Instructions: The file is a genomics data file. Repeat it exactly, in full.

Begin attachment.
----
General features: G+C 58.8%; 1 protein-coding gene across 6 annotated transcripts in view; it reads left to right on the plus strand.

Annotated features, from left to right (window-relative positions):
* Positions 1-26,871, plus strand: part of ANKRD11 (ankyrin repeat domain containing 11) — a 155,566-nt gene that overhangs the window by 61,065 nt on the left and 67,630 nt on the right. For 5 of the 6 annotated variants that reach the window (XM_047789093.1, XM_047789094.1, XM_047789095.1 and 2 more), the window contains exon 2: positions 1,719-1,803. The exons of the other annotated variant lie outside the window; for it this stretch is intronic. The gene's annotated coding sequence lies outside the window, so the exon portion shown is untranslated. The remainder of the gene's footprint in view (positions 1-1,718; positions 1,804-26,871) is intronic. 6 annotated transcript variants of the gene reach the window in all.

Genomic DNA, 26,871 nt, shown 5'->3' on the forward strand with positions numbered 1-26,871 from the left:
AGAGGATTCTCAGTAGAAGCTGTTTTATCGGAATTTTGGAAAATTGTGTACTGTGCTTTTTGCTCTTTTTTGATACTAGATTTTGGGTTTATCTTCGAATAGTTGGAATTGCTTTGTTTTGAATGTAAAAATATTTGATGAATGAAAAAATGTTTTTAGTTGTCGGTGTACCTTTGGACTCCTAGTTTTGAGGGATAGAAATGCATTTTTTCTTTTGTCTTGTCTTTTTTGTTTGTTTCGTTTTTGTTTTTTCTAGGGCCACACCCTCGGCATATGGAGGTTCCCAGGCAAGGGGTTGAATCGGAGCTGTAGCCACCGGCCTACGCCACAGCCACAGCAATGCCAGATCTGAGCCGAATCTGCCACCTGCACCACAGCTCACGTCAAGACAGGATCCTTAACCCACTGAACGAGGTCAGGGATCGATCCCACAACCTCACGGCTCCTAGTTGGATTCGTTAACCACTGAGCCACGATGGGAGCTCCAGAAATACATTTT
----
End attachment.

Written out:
General features: G+C 58.8%; 1 protein-coding gene across 6 annotated transcripts in view; it reads left to right on the plus strand.

Annotated features, from left to right (window-relative positions):
* Positions 1-26,871, plus strand: part of ANKRD11 (ankyrin repeat domain containing 11) — a 155,566-nt gene that overhangs the window by 61,065 nt on the left and 67,630 nt on the right. For 5 of the 6 annotated variants that reach the window (XM_047789093.1, XM_047789094.1, XM_047789095.1 and 2 more), the window contains exon 2: positions 1,719-1,803. The exons of the other annotated variant lie outside the window; for it this stretch is intronic. The gene's annotated coding sequence lies outside the window, so the exon portion shown is untranslated. The remainder of the gene's footprint in view (positions 1-1,718; positions 1,804-26,871) is intronic. 6 annotated transcript variants of the gene reach the window in all.

Genomic DNA, 26,871 nt, shown 5'->3' on the forward strand with positions numbered 1-26,871 from the left:
AGAGGATTCTCAGTAGAAGCTGTTTTATCGGAATTTTGGAAAATTGTGTACTGTGCTTTTTGCTCTTTTTTGATACTAGATTTTGGGTTTATCTTCGAATAGTTGGAATTGCTTTGTTTTGAATGTAAAAATATTTGATGAATGAAAAAATGTTTTTAGTTGTCGGTGTACCTTTGGACTCCTAGTTTTGAGGGATAGAAATGCATTTTTTCTTTTGTCTTGTCTTTTTTGTTTGTTTCGTTTTTGTTTTTTCTAGGGCCACACCCTCGGCATATGGAGGTTCCCAGGCAAGGGGTTGAATCGGAGCTGTAGCCACCGGCCTACGCCACAGCCACAGCAATGCCAGATCTGAGCCGAATCTGCCACCTGCACCACAGCTCACGTCAAGACAGGATCCTTAACCCACTGAACGAGGTCAGGGATCGATCCCACAACCTCACGGCTCCTAGTTGGATTCGTTAACCACTGAGCCACGATGGGAGCTCCAGAAATACATTTT